Regardless of who wins, the 2016 presidential election has broken new ground in American history. For the first time ever, a major political party nominated a woman, Hillary Rodham Clinton, as its presidential candidate. Seeing a woman’s name on the ballot has been a long time coming, and in this podcast, Jeff Nilsson and Andy Hollandbeck talk about just how long it’s been and how we finally got here.
In this podcast, Jeff interviews Nancy L. Cohen, author of Breakthrough: The Making of America’s First Woman President. You’ll also hear the words of President William Howard Taft; Susan B. Anthony II, grandniece of the famed feminist and suffragist; Margaret Chase Smith, who in 1964 campaigned for the Republican Party’s presidential nomination; Shirley Chisholm, who campaigned for the presidency in 1972; and current U.S. Representative Marsha Blackburn of Tennessee.
Listen to the podcast on SoundCloud.
The following supplementary materials can help you dig into the information we talk about in the podcast.
The World Bank website allows you to sort and visualize (as well as download) the Inter-Parliamentary Union’s data on the “proportion of seats held by women in national parliaments” in a number of ways.
From the Fourth Estate, this “Female Voices in Media” infographic shows a surprising gender gap in who was quoted in stories about women’s issues during the 2012 election.
Margaret Chase Smith was the first woman to serve in both houses of Congress. She represented Maine in the House of Representatives from 1940 to 1949 and in the Senate from 1949 to 1973. In 1964, she ran against Barry Goldwater for the Republican Party’s presidential nomination. Goldwater won but was defeated in a landslide by democrat Lyndon B. Johnson in the general election. One wonders what the electoral count would have looked like if Smith had been the party’s candidate.
New York’s Shirley Chisholm was the first African-American woman elected to Congress, serving in the House of Representatives from 1969 to 1983. In 1972, she became the first African American to run for the presidential nomination in a major political party. The Democratic Party instead chose George McGovern, who was soundly defeat in the general election by Richard Nixon. In 2015, Chisholm was posthumously award the Presidential Medal of Freedom.
In 1948, the grandniece of Susan B. Anthony looked back at what women had accomplished politically since women’s suffrage had passed, She was not impressed. She wrote “We Women Throw Our Votes Away” for the post that year.
Google’s NGram viewer shows that the phrase “gender role” was practically nonexistence before 1956. Throughout the ’60s, the phrase become much more common in print.
Nancy L. Cohen’s book, Breakthrough: The Making of America’s First Woman President, draws from hundreds of hours of interviews with women governors, Senators, experts, operatives, and a diverse array of voters to explore why women’s leadership matters and how the history of women’s rights activism culminated in the nomination of Hillary Rodham Clinton for president of the United States.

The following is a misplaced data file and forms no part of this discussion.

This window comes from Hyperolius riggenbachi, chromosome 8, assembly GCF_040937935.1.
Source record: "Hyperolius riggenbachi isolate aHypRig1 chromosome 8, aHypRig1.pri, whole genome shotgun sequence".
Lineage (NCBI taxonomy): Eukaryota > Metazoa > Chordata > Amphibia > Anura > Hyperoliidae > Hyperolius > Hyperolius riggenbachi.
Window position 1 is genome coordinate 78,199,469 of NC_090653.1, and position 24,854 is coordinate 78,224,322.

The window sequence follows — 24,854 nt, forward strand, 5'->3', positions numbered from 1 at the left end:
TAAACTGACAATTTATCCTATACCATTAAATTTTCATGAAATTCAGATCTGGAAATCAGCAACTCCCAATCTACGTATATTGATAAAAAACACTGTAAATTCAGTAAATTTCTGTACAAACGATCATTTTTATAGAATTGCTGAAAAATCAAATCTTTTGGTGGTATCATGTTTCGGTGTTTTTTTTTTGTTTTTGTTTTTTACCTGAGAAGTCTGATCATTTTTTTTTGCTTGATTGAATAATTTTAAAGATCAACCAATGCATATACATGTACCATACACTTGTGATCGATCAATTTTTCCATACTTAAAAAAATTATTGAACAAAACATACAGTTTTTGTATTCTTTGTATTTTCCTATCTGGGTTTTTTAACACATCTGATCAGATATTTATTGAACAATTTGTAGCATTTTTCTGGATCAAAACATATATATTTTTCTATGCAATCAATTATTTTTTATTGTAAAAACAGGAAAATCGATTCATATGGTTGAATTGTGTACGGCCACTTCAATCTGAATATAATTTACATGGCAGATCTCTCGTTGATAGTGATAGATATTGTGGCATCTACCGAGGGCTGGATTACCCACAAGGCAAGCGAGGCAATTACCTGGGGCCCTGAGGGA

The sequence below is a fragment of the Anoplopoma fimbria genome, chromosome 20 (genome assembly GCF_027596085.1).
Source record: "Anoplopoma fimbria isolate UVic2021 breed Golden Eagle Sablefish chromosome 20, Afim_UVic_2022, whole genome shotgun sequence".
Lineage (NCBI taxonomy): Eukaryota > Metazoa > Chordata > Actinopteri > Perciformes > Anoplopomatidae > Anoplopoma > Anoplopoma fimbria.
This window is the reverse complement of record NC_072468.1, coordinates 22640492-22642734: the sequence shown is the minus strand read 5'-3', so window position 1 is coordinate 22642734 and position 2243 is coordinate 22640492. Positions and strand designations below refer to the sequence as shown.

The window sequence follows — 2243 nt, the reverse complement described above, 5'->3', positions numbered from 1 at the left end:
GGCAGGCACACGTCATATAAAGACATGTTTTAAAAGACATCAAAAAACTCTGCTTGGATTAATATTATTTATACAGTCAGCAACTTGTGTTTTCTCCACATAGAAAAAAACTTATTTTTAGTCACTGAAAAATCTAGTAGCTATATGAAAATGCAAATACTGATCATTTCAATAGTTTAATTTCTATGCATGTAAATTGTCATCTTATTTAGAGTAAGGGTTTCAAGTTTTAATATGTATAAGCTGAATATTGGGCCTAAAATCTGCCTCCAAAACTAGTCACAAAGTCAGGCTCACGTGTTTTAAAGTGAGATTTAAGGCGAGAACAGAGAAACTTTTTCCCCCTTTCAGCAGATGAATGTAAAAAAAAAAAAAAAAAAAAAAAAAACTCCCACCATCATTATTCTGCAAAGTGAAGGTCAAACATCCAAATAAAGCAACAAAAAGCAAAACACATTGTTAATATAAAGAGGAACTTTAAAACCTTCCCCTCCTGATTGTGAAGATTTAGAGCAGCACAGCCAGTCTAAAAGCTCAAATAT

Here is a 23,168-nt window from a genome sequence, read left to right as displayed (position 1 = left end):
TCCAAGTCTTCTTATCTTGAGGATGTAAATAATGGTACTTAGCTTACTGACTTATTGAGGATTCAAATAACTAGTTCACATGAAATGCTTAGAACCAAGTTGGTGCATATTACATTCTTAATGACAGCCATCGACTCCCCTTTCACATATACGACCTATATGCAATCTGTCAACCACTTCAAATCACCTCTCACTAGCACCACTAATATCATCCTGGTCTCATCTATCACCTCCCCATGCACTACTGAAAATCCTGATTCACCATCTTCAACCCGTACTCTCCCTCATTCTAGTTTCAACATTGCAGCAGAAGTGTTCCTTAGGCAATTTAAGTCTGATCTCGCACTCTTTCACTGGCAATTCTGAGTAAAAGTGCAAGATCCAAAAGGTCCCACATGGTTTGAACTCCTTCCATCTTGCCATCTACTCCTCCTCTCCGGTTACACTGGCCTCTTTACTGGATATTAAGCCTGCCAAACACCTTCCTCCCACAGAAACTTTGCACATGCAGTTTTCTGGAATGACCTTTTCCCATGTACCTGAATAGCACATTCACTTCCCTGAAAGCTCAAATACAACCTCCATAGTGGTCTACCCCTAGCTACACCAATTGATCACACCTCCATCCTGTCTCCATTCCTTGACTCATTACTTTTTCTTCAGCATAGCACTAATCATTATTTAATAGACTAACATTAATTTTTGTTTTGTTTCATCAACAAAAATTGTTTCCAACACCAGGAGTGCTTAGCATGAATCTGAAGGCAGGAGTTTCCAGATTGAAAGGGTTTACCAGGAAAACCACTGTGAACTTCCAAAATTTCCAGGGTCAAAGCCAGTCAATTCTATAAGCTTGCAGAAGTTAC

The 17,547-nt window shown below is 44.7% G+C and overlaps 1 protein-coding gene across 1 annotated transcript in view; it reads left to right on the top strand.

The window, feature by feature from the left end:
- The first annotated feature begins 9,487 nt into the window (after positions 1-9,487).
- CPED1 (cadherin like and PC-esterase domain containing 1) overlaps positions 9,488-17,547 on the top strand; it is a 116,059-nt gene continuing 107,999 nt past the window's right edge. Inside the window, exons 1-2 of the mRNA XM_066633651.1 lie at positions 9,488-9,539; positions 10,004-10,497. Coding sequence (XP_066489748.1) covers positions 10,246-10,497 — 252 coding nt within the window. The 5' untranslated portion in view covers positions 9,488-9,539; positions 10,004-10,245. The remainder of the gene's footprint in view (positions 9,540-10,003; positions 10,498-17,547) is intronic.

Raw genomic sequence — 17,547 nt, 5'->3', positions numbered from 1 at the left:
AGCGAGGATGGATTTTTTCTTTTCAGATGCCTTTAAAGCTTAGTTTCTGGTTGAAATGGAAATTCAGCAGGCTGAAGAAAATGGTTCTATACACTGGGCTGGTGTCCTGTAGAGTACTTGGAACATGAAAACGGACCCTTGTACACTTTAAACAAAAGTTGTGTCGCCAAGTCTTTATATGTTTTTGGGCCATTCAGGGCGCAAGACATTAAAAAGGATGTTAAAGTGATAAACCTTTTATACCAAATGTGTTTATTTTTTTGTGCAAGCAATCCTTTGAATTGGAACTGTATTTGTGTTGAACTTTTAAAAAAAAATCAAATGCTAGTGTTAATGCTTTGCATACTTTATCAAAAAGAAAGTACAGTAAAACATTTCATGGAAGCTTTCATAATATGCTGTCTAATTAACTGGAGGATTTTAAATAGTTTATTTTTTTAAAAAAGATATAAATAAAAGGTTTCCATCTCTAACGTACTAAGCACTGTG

Sound files heard in the podcast:
- “Hail to the Chief” played by the U.S. Army Ceremonial Band
- “Respect” by Aretha Franklin, 1967
- “Woman in the White House” by Sheryl Crow, 2012
- “Margaret Chase Smith” at the Women’s National Press Club, January 27, 1964
- Katie Couric interviews Rep. Marsha Blackburn, May 19, 2014
- “Hail to the Chief” performed by the Mormon Tabernacle Choir, 1973
If you enjoyed this podcast, you might also like:
Susan B. Anthony, Illegal Voter
Against Her Self-Interest: An Anti-Suffragist Admits Her Mistake
Hoops, Bloomers, and Common Sense
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So great to finally HEAR from the Saturday Evening Post. Well done, and listening/looking forward to Podcast #2.
Jeff and Andy, I listened to the podcast twice finding it that interesting and well done. I learned quite a bit from it and the interview with Nancy Cohen. I believe she’s right in feeling we’ve gotten to a place where if a candidate wins or loses an election it will (and should be) for reasons other than his or her gender.
Andy was somewhat shocked at the ’74 Brown Stove ad itself, and its placement on the page of the feminist article by Mrs. Luce. While the placement IS ironic, I honestly doubt that the ad and its placement upset that many women at the time reading the Post.
I would ask Dr. Cory SerVaas if she received negative “how could you!” letters from women at that time. Chances are good she didn’t. We associate ‘chauvinist’ ads from the ’40s and ’50s, yes. But they were (hate to say it) still thriving in the ’60s and ’70s also—though much less blatant, in the early years of Women’s Liberation.
It was mentioned in the podcast “as recently as 1974”. It needs to be remembered that year was less than 10 years past mid-century, and from 2016, it’s halfway back to 1932. The ad frankly is state-of-the-art for its time. From the view back then, this was an attractive woman who was liberated from damage to her hands, knees and back, that also acknowledged her busy schedule outside the home.
It’s not that bad, guys. It really was a stove designed for the liberated woman, or if she wasn’t yet, she surely will be with that Brown Stove! This is how you need to see the ad too. Of course it’s old, dated and not from the present day, but that’s part of its charm!
Don’t get caught up in the ‘everyone’s offended by everything’ syndrome of today. Ads and plenty of other things from now people think are fine won’t be viewed that way 42 years from now either. Seriously, ask Dr. SerVaas about it, and see if I’m right. If I don’t see any comment, I’ll have to take that as a yes.